The Difference Between Function and Fitness

I’ve been writing for several months now about the value of functional movement and the need for it as an integral part of the services we offer to you at Practice Fitness. Admittedly, when I get onto a theme I am passionate about, I can end up writing at length, sometimes without taking time to ask really obvious questions. Here’s one that came up for me recently:

What’s the difference between functional movement and fitness? They’re all exercises, aren’t they?

Yes and no. They’re all movement, but it depends on how we use them.

Let’s take a squat, for example, in order to demonstrate three ways we can use this movement pattern to a client’s benefit.

One: While assessing you using the Functional Movement Screen (FMS), I ask you to descend into a squat from a standing position and you tell me that both of your knees hurt when you do this. I stop that portion of the screen and refer you to a medical professional for a diagnosis and possible treatment.

Two: While assessing you using the FMS, I see that you are unable to perform a squat without turning your knees inward toward each other, and folding forward at the waist. I mark the score sheet appropriately and, based on other findings in the screen, provide you with a series of correctives that will help the movement pattern become functional, thereby reducing the risk for injury.

Three: After performing the correctives for several weeks and improving on the deep squat test, I now incorporate both body weight and weighted versions of the squats for multiple sets in order to increase your lower body strength.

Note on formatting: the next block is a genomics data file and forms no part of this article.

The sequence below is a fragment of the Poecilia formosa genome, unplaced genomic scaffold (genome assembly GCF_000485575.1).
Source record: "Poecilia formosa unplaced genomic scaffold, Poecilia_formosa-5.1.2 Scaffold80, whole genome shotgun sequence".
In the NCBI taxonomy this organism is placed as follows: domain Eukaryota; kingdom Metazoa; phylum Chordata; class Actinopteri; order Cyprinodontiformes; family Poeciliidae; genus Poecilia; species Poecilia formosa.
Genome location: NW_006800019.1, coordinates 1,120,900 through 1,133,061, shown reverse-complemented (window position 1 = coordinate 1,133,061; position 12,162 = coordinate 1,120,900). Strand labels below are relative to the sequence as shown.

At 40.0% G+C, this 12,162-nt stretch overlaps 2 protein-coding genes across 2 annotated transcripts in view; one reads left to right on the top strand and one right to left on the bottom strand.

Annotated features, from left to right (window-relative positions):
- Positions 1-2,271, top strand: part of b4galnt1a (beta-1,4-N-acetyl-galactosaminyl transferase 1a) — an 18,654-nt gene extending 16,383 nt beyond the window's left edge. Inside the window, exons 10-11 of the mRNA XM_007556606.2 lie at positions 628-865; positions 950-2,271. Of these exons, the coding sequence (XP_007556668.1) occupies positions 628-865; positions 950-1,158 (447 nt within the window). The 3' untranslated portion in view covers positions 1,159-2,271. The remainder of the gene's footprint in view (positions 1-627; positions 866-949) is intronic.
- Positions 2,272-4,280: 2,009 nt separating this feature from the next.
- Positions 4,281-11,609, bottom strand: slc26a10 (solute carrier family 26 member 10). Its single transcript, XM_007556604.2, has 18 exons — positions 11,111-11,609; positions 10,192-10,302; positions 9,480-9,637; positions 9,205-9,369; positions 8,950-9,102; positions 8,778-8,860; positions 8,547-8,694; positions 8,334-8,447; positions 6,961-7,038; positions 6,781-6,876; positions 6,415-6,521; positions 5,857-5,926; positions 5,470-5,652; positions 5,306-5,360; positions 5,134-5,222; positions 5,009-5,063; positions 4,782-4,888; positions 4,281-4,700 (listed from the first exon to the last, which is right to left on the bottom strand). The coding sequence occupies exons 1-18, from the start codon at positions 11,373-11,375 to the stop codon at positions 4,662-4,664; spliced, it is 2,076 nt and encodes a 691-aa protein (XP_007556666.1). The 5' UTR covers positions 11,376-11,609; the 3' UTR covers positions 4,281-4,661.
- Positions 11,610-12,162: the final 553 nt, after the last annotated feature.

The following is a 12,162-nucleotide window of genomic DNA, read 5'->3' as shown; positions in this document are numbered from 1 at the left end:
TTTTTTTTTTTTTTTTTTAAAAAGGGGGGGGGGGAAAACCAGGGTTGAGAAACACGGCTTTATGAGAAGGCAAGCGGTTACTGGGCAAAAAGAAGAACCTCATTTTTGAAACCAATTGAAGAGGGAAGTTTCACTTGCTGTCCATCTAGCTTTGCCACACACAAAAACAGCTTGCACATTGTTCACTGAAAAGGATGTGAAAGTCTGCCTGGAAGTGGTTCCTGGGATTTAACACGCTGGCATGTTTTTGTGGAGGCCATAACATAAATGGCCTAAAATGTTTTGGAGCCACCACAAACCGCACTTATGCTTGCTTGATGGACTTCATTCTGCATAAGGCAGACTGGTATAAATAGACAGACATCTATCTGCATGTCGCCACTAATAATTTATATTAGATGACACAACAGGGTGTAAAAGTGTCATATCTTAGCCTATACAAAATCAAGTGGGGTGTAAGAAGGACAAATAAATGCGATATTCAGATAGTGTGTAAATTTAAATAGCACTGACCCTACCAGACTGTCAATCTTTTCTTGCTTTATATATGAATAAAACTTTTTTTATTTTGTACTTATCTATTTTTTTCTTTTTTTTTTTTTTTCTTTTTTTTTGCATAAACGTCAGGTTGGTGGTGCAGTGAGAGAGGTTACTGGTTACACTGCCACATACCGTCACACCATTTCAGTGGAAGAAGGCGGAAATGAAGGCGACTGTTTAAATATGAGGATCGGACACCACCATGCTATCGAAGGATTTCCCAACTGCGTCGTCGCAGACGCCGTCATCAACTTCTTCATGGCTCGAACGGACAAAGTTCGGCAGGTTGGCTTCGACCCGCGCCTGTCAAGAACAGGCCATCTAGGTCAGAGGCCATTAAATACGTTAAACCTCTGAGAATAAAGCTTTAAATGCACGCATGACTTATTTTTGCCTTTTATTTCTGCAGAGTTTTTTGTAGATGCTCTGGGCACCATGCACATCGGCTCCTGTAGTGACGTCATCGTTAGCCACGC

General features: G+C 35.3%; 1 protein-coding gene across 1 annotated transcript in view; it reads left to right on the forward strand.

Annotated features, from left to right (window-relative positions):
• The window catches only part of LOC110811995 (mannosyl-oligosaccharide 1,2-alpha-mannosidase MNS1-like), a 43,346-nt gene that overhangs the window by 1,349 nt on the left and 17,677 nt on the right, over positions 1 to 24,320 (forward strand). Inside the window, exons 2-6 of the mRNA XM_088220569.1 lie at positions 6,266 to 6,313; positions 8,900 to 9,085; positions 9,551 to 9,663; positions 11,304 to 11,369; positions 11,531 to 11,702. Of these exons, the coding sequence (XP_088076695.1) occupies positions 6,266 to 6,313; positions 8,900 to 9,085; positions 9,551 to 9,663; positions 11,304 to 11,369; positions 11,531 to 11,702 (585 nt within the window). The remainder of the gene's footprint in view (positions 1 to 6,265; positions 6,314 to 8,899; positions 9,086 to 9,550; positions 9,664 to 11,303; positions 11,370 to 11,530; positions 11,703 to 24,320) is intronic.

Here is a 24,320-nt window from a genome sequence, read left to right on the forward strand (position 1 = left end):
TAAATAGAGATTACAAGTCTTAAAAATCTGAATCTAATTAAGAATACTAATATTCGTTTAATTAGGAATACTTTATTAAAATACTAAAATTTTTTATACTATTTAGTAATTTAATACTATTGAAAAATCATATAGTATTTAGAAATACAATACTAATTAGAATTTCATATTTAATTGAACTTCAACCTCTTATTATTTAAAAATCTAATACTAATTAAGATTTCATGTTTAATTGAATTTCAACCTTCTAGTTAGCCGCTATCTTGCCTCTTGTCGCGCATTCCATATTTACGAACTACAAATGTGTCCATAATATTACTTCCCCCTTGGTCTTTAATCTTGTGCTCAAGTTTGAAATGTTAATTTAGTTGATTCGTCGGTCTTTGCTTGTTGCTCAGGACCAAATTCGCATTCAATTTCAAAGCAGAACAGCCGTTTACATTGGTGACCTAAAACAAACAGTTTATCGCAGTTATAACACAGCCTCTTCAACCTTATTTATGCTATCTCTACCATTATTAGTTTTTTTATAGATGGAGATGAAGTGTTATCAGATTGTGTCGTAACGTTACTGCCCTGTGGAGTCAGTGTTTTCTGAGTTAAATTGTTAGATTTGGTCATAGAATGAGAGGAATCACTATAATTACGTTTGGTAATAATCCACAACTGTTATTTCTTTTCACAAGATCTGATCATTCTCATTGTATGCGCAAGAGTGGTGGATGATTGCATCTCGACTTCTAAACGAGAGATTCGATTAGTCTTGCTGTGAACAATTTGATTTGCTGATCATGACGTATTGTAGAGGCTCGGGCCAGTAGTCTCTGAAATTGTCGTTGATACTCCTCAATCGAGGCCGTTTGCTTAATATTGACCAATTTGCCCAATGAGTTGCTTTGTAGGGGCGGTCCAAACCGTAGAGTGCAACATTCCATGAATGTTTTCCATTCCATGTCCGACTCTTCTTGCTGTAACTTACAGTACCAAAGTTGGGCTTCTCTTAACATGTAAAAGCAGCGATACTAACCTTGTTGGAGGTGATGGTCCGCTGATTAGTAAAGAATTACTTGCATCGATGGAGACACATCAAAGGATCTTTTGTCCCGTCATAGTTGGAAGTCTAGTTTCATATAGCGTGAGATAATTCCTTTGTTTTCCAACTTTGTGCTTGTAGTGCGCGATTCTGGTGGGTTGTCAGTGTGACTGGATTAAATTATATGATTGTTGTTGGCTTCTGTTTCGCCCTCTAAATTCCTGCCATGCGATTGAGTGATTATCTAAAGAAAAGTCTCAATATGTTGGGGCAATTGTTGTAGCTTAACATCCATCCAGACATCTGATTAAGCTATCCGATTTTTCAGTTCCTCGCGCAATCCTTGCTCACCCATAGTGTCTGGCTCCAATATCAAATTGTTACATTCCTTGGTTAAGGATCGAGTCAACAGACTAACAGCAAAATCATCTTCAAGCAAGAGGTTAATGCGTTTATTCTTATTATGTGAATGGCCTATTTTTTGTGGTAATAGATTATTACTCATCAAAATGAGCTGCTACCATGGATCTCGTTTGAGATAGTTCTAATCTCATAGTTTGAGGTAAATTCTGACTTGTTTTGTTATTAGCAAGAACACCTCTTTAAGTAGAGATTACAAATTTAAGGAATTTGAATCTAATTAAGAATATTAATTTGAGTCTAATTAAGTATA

In scenario one, I am assessing your movement health, most simply indicated by the absence or presence of pain. Having found pain, my main directive now is to PROTECT you by getting you to a medical professional (MD, PT, AT, Chiropractor, etc.), who is qualified to make a diagnosis and perform or recommend appropriate treatment.

Scenario one highlights a primary difference between the worlds of medicine and fitness. While doctors and fitness trainers are part of the larger allied health continuum, there is a clear, non-overlapping boundary indicated by a history of pain or a pain response in the client during movement. A trainer’s responsibility then is to protect a client’s movement health by assessing a person’s health history, screening for pain, and making referrals as needed.

In scenario two, I am using a reliable system for objectively assessing your movement quality, determining whether a pattern is functional or dysfunctional. Having found dysfunction, I am taking you through a vetted protocol to CORRECT the dysfunction in the pattern by showing you techniques for improving mobility, stability, and balance.

Scenario two demonstrates a valuable role your instructor, if trained properly, can play in clarifying and increasing a client’s movement quality. By objectively measuring movement patterns with tools like the FMS, a trainer can identify and correct a client’s movement dysfunction, establishing a functional foundation upon which a client can increase their work capacity, a.k.a. performance or fitness.

In scenario three, you’ve already demonstrated a functional squat pattern, so now my mission is to DEVELOP you, utilizing the squat as a tool for increasing movement quantity, picking squat variations, weight, sets and repetitions that will meet you where you are today and move you toward your aspirations.